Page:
Space, the final frontier. In fiction, the human race has long been drawn to the idea of spreading out among the stars, colonising new planets and exploring the furthest reaches of space, ensuring the survival of our species. In reality, the idea of interplanetary colonisation has been hampered by little details such as the inadequacy of our technology and the sheer brain-freezing amounts of money required to launch people out of the Earth’s atmosphere.
Now NASA has announced that not only is it aiming to open the possibility of colonisation, but that it is looking far beyond the confines of the Solar System in order to do so. The Hundred Year Starship project is a research project aimed at developing technology that will put humanity in the position of being able to build a functioning starship in the next century or so.
At a San Francisco event in early October 2010 (the Long Conversation Conference), in response to questions about the limited scope for colonisation provided by the solar system itself (“Mars could be a BIT interesting,” the interview conceded grudgingly), the director of NASA’s Ames Research Center, Pete Warden, confirmed that Ames had begun this research programme. $100,000 has been invested by NASA, with $1,000,000 coming from DARP; and Worden is hoping that “certain billionaires” might contribute further.
This Hundred Year Starship would be a one-way ticket for the pioneering astronauts who boarded it, they would be unable to return to Earth. But there is no shortage of astronauts who have previously said that they would be willing to make such a personal sacrifice in order to take us out into space. Overcoming both the possible psychological effects of knowing they will never return to Earth, and the known physical side-effects of space travel such as muscle wastage in zero gravity, will presumably form part of the research and development of the Hundred Year Starship project just as much as investigations into propulsion systems and photon torpedoes (if the eventual starship is not armed with photon torpedoes, everyone will be very disappointed).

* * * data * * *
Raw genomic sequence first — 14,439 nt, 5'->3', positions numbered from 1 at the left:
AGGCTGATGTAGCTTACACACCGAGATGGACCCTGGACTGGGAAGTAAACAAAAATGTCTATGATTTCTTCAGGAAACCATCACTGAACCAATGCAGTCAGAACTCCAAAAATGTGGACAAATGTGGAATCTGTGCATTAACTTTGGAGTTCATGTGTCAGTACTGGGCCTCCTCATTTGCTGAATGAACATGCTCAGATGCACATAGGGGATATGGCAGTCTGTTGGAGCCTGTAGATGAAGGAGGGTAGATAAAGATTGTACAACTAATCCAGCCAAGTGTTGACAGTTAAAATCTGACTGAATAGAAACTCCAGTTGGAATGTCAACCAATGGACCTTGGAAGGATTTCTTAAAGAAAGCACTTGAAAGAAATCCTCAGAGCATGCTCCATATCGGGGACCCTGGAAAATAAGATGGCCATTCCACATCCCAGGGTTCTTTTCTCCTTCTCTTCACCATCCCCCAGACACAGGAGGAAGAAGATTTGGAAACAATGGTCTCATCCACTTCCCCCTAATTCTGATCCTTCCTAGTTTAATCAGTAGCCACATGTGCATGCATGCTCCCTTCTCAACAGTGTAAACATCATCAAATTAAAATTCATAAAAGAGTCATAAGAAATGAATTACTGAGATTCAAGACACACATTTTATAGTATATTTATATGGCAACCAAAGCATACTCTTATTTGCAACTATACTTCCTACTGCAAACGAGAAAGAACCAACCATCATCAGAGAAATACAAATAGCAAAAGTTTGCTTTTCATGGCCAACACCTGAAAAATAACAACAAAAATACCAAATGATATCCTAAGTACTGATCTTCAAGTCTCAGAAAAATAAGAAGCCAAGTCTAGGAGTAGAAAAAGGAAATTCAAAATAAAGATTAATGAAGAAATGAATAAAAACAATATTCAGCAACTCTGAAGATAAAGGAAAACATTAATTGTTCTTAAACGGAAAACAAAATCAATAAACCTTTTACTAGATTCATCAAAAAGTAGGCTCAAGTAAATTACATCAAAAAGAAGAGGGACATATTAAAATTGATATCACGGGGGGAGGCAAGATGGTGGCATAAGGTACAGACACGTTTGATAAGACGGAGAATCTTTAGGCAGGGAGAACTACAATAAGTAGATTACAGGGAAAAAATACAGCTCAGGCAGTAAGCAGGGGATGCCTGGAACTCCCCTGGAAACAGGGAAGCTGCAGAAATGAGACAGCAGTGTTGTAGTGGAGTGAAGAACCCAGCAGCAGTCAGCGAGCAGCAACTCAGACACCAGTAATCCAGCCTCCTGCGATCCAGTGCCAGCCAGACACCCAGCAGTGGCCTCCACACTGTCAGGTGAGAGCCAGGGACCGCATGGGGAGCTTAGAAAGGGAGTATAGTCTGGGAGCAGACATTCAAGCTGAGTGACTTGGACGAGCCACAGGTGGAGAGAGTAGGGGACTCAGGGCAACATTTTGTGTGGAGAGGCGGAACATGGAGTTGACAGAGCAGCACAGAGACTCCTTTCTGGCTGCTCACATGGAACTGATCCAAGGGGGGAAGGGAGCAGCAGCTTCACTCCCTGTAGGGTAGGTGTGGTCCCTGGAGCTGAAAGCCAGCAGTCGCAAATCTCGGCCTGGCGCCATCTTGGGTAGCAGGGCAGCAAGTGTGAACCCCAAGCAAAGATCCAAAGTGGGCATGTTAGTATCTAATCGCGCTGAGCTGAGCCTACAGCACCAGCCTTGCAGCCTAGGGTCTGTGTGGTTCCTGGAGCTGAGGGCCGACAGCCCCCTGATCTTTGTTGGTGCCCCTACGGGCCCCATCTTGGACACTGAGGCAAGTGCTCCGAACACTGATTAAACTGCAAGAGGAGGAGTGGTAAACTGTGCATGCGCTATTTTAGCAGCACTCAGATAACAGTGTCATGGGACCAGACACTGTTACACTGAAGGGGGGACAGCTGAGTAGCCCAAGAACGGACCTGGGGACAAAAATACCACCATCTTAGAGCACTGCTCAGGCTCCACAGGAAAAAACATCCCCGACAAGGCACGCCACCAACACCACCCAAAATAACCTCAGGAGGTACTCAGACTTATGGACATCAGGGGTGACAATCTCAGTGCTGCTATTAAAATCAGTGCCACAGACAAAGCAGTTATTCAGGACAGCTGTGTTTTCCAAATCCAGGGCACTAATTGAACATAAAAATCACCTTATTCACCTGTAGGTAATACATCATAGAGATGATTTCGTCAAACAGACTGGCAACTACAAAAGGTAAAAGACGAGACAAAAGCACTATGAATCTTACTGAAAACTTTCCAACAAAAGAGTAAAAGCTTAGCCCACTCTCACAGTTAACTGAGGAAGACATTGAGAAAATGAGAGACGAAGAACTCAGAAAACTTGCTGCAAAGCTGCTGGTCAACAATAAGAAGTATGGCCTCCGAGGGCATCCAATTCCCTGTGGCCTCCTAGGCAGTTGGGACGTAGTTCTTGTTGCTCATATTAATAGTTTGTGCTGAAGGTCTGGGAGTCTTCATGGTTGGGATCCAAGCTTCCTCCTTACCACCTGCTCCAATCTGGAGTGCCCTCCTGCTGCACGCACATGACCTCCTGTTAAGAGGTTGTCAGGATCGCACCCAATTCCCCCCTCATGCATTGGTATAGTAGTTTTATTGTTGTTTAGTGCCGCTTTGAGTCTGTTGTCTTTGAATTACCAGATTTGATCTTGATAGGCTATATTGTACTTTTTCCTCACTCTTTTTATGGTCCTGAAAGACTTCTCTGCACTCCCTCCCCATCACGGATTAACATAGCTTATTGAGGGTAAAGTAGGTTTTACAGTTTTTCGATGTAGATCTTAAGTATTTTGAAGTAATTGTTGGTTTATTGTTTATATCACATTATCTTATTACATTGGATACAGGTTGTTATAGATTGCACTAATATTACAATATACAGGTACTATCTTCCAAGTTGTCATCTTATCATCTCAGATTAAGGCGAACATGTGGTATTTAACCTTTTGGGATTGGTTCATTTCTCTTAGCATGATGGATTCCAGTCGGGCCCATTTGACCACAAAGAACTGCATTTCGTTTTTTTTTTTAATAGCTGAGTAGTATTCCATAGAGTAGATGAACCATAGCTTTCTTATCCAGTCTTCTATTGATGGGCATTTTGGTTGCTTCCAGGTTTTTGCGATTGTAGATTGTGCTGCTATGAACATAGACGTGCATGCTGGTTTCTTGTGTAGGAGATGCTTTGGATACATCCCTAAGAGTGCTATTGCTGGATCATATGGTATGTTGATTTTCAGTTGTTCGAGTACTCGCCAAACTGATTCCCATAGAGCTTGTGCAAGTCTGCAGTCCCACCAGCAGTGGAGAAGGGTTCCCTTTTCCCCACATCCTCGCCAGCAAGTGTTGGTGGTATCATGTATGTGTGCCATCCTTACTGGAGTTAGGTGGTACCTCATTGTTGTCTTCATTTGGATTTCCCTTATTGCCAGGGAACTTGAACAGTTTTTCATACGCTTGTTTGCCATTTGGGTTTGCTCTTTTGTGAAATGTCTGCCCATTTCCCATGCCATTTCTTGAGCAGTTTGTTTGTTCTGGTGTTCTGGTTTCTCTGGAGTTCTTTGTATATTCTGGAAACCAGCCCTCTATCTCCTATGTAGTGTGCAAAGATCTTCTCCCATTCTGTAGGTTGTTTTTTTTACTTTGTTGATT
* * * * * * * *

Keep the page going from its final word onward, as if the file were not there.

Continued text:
The Hundred Year Starship project is clearly in its infancy but it marks a shift in NASA’s ambitions, away from exploration and towards colonisation – a goal which the agency has always been very wary about pursuing publicly. The focus on private money in order to achieve this goal is also an interesting new development.
The idea that the NASA mission will take astronauts to Mars and ‘leave them there’ is misleading. It is likely that Mars will at some point be the first staging post in our attempts to spread beyond planet Earth, but the real goal is to seek out new planets in other solar systems. If it gets off the ground, so to speak, the Hundred Year Starship project might end up changing the way we view our place in the Universe.